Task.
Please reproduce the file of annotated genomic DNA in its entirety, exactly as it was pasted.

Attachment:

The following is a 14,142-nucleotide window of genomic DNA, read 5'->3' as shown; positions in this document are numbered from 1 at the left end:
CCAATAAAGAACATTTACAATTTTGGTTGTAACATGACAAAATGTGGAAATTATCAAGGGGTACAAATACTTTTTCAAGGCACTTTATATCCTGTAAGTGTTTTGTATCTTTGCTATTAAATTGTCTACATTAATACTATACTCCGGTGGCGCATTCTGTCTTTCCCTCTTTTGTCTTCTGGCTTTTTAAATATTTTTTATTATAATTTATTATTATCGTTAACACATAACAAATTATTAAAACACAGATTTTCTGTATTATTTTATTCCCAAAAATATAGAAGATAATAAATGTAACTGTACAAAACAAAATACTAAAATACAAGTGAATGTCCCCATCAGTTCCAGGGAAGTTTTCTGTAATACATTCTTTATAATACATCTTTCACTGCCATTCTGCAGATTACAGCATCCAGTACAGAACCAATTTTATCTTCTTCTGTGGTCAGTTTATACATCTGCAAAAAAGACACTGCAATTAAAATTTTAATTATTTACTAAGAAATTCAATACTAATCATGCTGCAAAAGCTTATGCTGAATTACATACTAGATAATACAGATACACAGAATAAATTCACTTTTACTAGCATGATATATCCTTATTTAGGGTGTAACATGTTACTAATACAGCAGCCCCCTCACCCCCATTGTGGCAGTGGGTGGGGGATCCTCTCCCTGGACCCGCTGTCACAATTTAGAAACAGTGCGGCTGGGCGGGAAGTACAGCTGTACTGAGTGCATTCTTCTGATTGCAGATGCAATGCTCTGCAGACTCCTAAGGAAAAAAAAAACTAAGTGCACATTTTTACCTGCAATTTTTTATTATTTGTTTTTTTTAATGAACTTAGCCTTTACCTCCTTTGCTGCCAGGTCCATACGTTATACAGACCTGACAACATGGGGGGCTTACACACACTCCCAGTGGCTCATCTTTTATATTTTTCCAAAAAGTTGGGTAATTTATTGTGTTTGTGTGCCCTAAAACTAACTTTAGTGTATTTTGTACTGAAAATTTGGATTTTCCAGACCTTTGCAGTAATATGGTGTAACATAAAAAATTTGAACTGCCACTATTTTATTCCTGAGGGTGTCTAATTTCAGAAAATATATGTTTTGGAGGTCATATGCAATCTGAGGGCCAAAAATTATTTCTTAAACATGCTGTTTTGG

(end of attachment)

The following is a 14,142-nucleotide window of genomic DNA, read 5'->3' as shown; positions in this document are numbered from 1 at the left end:
CCAATAAAGAACATTTACAATTTTGGTTGTAACATGACAAAATGTGGAAATTATCAAGGGGTACAAATACTTTTTCAAGGCACTTTATATCCTGTAAGTGTTTTGTATCTTTGCTATTAAATTGTCTACATTAATACTATACTCCGGTGGCGCATTCTGTCTTTCCCTCTTTTGTCTTCTGGCTTTTTAAATATTTTTTATTATAATTTATTATTATCGTTAACACATAACAAATTATTAAAACACAGATTTTCTGTATTATTTTATTCCCAAAAATATAGAAGATAATAAATGTAACTGTACAAAACAAAATACTAAAATACAAGTGAATGTCCCCATCAGTTCCAGGGAAGTTTTCTGTAATACATTCTTTATAATACATCTTTCACTGCCATTCTGCAGATTACAGCATCCAGTACAGAACCAATTTTATCTTCTTCTGTGGTCAGTTTATACATCTGCAAAAAAGACACTGCAATTAAAATTTTAATTATTTACTAAGAAATTCAATACTAATCATGCTGCAAAAGCTTATGCTGAATTACATACTAGATAATACAGATACACAGAATAAATTCACTTTTACTAGCATGATATATCCTTATTTAGGGTGTAACATGTTACTAATACAGCAGCCCCCTCACCCCCATTGTGGCAGTGGGTGGGGGATCCTCTCCCTGGACCCGCTGTCACAATTTAGAAACAGTGCGGCTGGGCGGGAAGTACAGCTGTACTGAGTGCATTCTTCTGATTGCAGATGCAATGCTCTGCAGACTCCTAAGGAAAAAAAAAACTAAGTGCACATTTTTACCTGCAATTTTTTATTATTTGTTTTTTTTAATGAACTTAGCCTTTACCTCCTTTGCTGCCAGGTCCATACGTTATACAGACCTGACAACATGGGGGGCTTACACACACTCCCAGTGGCTCATCTTTTATATTTTTCCAAAAAGTTGGGTAATTTATTGTGTTTGTGTGCCCTAAAACTAACTTTAGTGTATTTTGTACTGAAAATTTGGATTTTCCAGACCTTTGCAGTAATATGGTGTAACATAAAAAATTTGAACTGCCACTATTTTATTCCTGAGGGTGTCTAATTTCAGAAAATATATGTTTTGGAGGTCATATGCAATCTGAGGGCCAAAAATTATTTCTTAAACATGCTGTTTTGG